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Mississippi Department of Mental Health Reminds Public of Suicide Prevention Resources

JACKSON, Miss. (WLBT) – Suicide is a serious problem that affects all races and all socio-economic statuses around the world.

In the wake of the untimely passing of former Miss USA Cheslie Kryst, the Mississippi Department of Mental Health reminds everyone of the importance of suicide prevention and the resources available to save lives.

“Mental and physical health go hand in hand. If we’re not mentally well, we’re not physically well,” says Ja’Quila Newsome, director of suicide prevention for the MS Department of Mental Health.

Newsome was saddened to learn of the passing of Miss USA 2019, attorney and entertainment news correspondent Cheslie Kryst at the age of 30.

She says that many celebrities and ordinary citizens suffer from feelings of depression, anxiety, hopelessness and hopelessness that often lead to suicide.

“Sometimes we forget just because we see someone and they seem to have everything together, that doesn’t define that they are all together.”

According to the DMH, suicide is the 12th leading cause of death in the United States and the 15th leading cause of death in Mississippi. It is also the 3rd leading cause of death among young people in Mississippi between the ages of 15 and 24.

“Some of the common signs in suicidal people are talking about suicide, it could be writing about suicide, posting a message on some type of social media platform.”

Newsome says that if you’re having deep depressive or suicidal thoughts, don’t be afraid or ashamed to seek help or seek professional treatment.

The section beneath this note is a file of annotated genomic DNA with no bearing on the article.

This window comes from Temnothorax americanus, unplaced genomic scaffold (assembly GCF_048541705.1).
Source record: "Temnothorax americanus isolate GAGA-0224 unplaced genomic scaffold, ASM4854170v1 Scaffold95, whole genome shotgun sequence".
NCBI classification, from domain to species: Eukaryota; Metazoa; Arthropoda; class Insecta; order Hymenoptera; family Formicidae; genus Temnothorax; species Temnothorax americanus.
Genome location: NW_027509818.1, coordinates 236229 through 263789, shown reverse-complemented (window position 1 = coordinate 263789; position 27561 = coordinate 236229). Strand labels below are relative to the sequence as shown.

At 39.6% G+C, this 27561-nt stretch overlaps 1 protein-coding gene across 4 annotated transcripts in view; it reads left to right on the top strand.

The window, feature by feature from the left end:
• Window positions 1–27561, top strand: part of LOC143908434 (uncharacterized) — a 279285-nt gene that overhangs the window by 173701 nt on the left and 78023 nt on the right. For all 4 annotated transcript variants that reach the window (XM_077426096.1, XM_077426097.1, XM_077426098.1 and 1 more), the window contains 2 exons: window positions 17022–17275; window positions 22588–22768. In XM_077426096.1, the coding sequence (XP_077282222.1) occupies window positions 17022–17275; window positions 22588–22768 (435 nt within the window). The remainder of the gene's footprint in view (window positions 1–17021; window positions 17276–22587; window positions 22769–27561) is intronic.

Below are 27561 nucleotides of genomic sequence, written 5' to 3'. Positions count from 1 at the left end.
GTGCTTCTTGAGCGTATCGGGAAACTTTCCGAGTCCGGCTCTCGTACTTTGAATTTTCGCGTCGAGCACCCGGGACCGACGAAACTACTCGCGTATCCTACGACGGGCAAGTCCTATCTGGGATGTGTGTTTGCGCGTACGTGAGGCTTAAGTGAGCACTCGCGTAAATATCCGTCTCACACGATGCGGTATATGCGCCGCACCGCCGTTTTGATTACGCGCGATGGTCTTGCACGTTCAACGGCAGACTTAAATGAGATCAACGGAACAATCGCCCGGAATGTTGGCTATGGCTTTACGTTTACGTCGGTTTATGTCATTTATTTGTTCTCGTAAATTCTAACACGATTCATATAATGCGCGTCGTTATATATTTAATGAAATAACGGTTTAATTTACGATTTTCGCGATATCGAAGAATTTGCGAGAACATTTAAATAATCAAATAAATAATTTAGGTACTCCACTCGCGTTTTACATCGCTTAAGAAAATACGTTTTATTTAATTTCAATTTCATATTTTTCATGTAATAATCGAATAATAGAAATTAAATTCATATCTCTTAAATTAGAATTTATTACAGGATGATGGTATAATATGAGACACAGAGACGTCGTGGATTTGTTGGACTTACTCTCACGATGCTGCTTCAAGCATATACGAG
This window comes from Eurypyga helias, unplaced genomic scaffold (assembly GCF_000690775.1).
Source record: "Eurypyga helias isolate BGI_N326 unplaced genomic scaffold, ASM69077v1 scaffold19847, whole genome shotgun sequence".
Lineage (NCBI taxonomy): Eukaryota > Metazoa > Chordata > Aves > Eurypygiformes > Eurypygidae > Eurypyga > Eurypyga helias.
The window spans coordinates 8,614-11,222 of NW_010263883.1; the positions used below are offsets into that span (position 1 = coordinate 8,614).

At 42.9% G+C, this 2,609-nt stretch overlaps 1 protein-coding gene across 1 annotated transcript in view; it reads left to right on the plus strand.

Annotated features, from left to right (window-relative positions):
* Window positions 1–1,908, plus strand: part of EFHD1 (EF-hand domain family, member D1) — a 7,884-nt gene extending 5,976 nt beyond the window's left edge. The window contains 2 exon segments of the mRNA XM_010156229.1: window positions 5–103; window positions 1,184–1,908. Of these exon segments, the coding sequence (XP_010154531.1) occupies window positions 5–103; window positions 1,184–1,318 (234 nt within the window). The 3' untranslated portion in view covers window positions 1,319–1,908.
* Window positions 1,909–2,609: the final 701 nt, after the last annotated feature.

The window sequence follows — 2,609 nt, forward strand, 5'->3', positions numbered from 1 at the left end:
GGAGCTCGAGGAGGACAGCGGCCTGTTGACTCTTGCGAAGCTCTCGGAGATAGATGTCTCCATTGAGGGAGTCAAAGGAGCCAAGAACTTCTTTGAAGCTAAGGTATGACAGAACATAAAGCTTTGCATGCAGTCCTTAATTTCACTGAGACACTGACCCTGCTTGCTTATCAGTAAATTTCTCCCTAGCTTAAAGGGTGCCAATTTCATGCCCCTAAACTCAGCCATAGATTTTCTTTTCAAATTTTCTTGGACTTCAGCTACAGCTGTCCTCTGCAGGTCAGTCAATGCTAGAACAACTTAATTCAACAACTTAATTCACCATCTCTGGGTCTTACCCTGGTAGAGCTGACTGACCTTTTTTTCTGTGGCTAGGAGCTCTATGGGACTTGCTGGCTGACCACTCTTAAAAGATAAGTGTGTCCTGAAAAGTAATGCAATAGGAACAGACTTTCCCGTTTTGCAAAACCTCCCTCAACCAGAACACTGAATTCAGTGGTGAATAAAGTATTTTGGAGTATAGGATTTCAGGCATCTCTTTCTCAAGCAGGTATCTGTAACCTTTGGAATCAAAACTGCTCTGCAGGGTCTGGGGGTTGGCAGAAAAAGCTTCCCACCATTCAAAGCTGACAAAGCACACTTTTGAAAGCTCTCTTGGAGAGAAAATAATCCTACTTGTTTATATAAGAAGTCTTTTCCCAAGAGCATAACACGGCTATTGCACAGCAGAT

“You can contact the DMH helpline, you can contact your doctor to express your concerns and express how you feel, talk to a therapist to develop coping skills that match your needs to help you get through this phase depression,” Newsome said.

There are also ways to help someone at risk of suicide or suffering in silence.

“If you notice that something is wrong with that person, whether it’s because they’re sleeping too much or eating too much and things like that, check in on them. Reassure them that you are there to support them and if they need to talk to you, let me know you are there.

If you or a loved one need help, call the Department of Mental Health Helpline at 1-877-210-8513.

Staff members provide round-the-clock assistance. It also offers free suicide prevention training called “Shatter the Silence, Suicide: The Secret You Shouldn’t Keep.”

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